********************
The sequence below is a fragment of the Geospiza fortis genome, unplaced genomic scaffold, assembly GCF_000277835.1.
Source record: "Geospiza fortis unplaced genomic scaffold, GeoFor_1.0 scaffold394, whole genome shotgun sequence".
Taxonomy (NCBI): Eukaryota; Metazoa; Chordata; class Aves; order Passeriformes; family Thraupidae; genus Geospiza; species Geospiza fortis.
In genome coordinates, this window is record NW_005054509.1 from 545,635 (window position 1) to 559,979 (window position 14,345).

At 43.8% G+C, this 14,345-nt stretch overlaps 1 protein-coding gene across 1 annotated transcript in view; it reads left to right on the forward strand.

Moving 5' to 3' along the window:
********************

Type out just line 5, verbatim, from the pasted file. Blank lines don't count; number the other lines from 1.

At 43.8% G+C, this 14,345-nt stretch overlaps 1 protein-coding gene across 1 annotated transcript in view; it reads left to right on the forward strand.